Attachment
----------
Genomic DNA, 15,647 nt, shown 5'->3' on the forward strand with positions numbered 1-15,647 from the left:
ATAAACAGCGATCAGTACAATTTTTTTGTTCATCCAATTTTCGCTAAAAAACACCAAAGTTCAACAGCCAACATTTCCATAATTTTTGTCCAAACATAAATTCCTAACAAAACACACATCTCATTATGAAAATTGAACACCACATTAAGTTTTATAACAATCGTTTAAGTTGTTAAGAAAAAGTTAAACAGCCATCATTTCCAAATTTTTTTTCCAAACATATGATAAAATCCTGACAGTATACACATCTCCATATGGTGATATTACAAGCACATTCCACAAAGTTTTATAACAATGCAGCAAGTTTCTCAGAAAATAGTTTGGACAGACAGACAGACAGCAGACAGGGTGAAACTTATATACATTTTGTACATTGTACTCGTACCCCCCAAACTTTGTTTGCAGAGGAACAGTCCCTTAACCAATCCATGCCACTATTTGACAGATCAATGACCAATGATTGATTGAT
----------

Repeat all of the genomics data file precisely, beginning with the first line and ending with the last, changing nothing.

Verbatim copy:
Genomic DNA, 15,647 nt, shown 5'->3' on the forward strand with positions numbered 1-15,647 from the left:
ATAAACAGCGATCAGTACAATTTTTTTGTTCATCCAATTTTCGCTAAAAAACACCAAAGTTCAACAGCCAACATTTCCATAATTTTTGTCCAAACATAAATTCCTAACAAAACACACATCTCATTATGAAAATTGAACACCACATTAAGTTTTATAACAATCGTTTAAGTTGTTAAGAAAAAGTTAAACAGCCATCATTTCCAAATTTTTTTTCCAAACATATGATAAAATCCTGACAGTATACACATCTCCATATGGTGATATTACAAGCACATTCCACAAAGTTTTATAACAATGCAGCAAGTTTCTCAGAAAATAGTTTGGACAGACAGACAGACAGCAGACAGGGTGAAACTTATATACATTTTGTACATTGTACTCGTACCCCCCAAACTTTGTTTGCAGAGGAACAGTCCCTTAACCAATCCATGCCACTATTTGACAGATCAATGACCAATGATTGATTGAT